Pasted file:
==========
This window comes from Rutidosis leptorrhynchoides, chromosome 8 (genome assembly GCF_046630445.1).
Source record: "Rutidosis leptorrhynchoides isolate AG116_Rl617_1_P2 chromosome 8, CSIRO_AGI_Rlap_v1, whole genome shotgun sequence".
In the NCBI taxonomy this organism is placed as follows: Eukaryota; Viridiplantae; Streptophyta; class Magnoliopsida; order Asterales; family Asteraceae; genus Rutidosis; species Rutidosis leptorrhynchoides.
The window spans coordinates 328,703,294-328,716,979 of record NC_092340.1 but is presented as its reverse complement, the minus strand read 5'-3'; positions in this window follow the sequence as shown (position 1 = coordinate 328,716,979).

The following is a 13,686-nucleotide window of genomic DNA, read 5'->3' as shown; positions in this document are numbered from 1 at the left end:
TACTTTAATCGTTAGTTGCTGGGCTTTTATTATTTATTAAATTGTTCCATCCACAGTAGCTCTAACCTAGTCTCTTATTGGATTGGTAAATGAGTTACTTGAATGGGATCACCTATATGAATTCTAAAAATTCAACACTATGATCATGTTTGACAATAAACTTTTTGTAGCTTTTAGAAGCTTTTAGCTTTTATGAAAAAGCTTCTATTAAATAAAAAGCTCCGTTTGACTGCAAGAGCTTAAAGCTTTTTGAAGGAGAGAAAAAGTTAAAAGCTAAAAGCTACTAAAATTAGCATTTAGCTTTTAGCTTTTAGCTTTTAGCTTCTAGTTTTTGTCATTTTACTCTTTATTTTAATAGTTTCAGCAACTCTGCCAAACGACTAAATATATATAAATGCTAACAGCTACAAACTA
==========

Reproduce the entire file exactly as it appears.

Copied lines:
This window comes from Rutidosis leptorrhynchoides, chromosome 8 (genome assembly GCF_046630445.1).
Source record: "Rutidosis leptorrhynchoides isolate AG116_Rl617_1_P2 chromosome 8, CSIRO_AGI_Rlap_v1, whole genome shotgun sequence".
In the NCBI taxonomy this organism is placed as follows: Eukaryota; Viridiplantae; Streptophyta; class Magnoliopsida; order Asterales; family Asteraceae; genus Rutidosis; species Rutidosis leptorrhynchoides.
The window spans coordinates 328,703,294-328,716,979 of record NC_092340.1 but is presented as its reverse complement, the minus strand read 5'-3'; positions in this window follow the sequence as shown (position 1 = coordinate 328,716,979).

The following is a 13,686-nucleotide window of genomic DNA, read 5'->3' as shown; positions in this document are numbered from 1 at the left end:
TACTTTAATCGTTAGTTGCTGGGCTTTTATTATTTATTAAATTGTTCCATCCACAGTAGCTCTAACCTAGTCTCTTATTGGATTGGTAAATGAGTTACTTGAATGGGATCACCTATATGAATTCTAAAAATTCAACACTATGATCATGTTTGACAATAAACTTTTTGTAGCTTTTAGAAGCTTTTAGCTTTTATGAAAAAGCTTCTATTAAATAAAAAGCTCCGTTTGACTGCAAGAGCTTAAAGCTTTTTGAAGGAGAGAAAAAGTTAAAAGCTAAAAGCTACTAAAATTAGCATTTAGCTTTTAGCTTTTAGCTTTTAGCTTCTAGTTTTTGTCATTTTACTCTTTATTTTAATAGTTTCAGCAACTCTGCCAAACGACTAAATATATATAAATGCTAACAGCTACAAACTA